History of the Communist Movement in India - Volume I

History of the Communist Movement in India - Volume I

Product ID: 15544

Regular price
Sale price
Regular price
Sold out
Unit price
Shipping calculated at checkout.

Shipping Note: This item usually arrives at your doorstep in 10-15 days

Author: Harkishan Singh Surjeet
Jyoti Basu/E K Nayanar
Publisher: LeftWord
Year: 2005
Language: English
Pages: 248
ISBN/UPC (if available): 8187496495


The present volume tells the story of the early years of the communist movement in India.

The communist movement in India was a product of the radical impetus coming out of the national liberation struggle. Though the Communist Party of India was first organized in Tashkent by émigré Indian revolutionaries, the seeds of class politics and the ideology of scientific socialism sprouted in the soil of the subcontinent once the message of the October Revolution reached its shores.

>From the outset, the colonial state unleashed repression on the communists. The conspiracy cases in Peshawar, Lahore and Kanpur were meant not to crush an organized movement, but to suppress the very possibility of communism taking root in India.

The communist movement, with its strong ideological moorings, influenced virtually all other streams. This contributed to the rise of radical trends even inside the Congress in the post-First World War period. The militant anti-imperialist stand of the communists attracted various revolutionary fighters. Among them were the Gadar fighters of Punjab, the colleagues of Bhagat Singh, the revolutionaries of Bengal, the militant working class fighters of Bombay and Madras presidencies and radical anti-imperialist Congressmen from different parts of the country.

Communists played the principal role in transforming the demand for independence from the vaguely-enunciated idea of Swaraj to a pro-people concept of freedom not just from the colonial regime, but also from social and economic exploitation and sectarian strife. Despite its organizational limitations, the CPI, guided by the Communist International (Comintern), forced attention on the class exploitation of workers and peasants.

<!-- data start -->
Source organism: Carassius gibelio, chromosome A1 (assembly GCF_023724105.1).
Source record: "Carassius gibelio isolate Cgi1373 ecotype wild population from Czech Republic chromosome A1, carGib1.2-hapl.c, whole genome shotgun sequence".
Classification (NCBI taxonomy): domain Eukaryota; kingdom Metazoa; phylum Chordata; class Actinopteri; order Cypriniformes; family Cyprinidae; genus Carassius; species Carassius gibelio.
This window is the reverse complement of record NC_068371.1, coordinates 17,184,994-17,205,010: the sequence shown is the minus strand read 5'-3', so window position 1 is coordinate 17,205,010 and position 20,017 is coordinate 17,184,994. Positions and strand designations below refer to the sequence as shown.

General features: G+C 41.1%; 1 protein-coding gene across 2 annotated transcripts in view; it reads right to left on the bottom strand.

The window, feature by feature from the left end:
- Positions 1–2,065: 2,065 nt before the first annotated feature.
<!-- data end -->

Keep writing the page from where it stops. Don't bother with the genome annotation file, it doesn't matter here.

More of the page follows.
However, the sectarian stand of the communists restricted the Party’s growth. The Comintern’s stand, particularly after the Sixth Congress in 1928, isolated the Party from the main current of the anti-colonial movement.

The Meerut conspiracy case trial provided a common platform for all the communist groups to sit together and to initiate the process of self-introspection. The Party took a new turn politically and organizationally, and this prepared the ground for the massive people’s movements led by the communists in the coming years.

Backed by meticulous research, this volume will be invaluable to researchers and lay readers alike.


We have no doubt that ultimately the proletarian revolution will take place in India. We are equally convinced that in a colonial country, such as India is, the revolution that will precede the proletarian revolution, will be of the nature of the bourgeois democratic revolution. This is the revolution for which we were working, and we are convinced that the programme which was put before the country, the programme of the united anti-imperialist front of all those classes capable of carrying through the revolution was the only correct programme for attaining it.
-General Statement of the accused in the Meerut Conspiracy Case




Formation of the Communist Party

Spread of Communist Activities

Kanpur Communist Conference

Workers’s and Peasants’ Parties

Sixth Congress of the Comintern

New Upsurge

The Meerut Trial

Towards an All-India Centre

Summing Up


Biographical Notes